09 February 2011
By Malathy Iyer
Tickets to Dubai are cheap at Rs 4,000 each way and the pink-and-blue test costs around $25. The website of laboratory firm Medsol states that it offers the tests in Dubai , Sharjah , Abu Dhabi and Al Ain. It appears that Sonal and many others have worked out an economical way of beating the Indian ban on sex determination during pregnancy. "Patients come to us with printouts of such online advertisements and ask if these tests are good," said gynaecologist Dr Kiran Coelho,adding that it is wellknown that such genetic tests are banned in India.
Another doctor says that the patients who come with such information rarely return. "They have perhaps gone ahead and done what they wanted in complete disregard of the local rules," the doctor added. Abortion is legal in India till the foetus is 20 weeks old. Doctors call this reverse reproductive tourism. In other words, even though India is a hub of reproductive tourism, Indians are at the same time seeking out similar services abroad.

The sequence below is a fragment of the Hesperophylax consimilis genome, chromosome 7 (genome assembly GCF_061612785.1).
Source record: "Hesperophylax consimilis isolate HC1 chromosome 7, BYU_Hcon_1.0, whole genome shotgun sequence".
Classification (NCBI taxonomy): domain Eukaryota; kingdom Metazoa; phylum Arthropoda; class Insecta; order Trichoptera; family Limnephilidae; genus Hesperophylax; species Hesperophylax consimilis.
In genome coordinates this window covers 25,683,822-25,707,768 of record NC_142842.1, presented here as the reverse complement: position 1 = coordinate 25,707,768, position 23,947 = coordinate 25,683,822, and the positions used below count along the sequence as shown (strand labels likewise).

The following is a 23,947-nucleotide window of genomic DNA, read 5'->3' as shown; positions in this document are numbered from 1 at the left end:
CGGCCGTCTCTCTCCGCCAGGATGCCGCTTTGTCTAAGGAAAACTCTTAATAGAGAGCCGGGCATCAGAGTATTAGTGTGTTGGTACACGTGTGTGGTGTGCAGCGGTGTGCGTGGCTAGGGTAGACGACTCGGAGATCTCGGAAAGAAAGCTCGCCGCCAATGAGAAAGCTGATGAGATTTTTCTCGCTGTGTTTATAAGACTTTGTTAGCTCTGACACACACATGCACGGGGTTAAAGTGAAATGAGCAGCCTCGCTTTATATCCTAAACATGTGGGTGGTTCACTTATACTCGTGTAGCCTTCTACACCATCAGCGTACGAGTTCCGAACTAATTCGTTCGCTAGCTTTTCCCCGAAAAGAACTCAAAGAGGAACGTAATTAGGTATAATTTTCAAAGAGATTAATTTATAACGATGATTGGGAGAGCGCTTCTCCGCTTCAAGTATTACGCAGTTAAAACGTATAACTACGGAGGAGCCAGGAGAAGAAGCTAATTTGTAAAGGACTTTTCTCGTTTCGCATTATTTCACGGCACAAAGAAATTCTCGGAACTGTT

Infertility specialist Dr Aniruddha Malpani points out that India is at the moment the preferred destination of couples seeking infertility treatment. "Foreign couples come here seeking treatment either because the cost is very high in their country or because the law bans surrogacy. This is called reproductive tourism," he said.
Indian laws don’t permit sex selection because of the poor children’s sex ratio in the country where barely 913 girls are born for every 1,000 boys. An audit is maintained of the scans done on all ultrasonography machines in a bid to check any wrongd oing . Yet fami liescrazy for a boy child seem to be working out new ways to eliminate the girl child. "The gene test can be booked online, but it is not always possible due to technical reasons. So, couples find that going to Dubai or Singapore is an equally affordable option," said a doctor who doesn’t want to be named.
The Indian government can do little. It has banned certain internet sites and is working on banning some more. But, experts point out that such bans don’t work as people can work around such technicalities.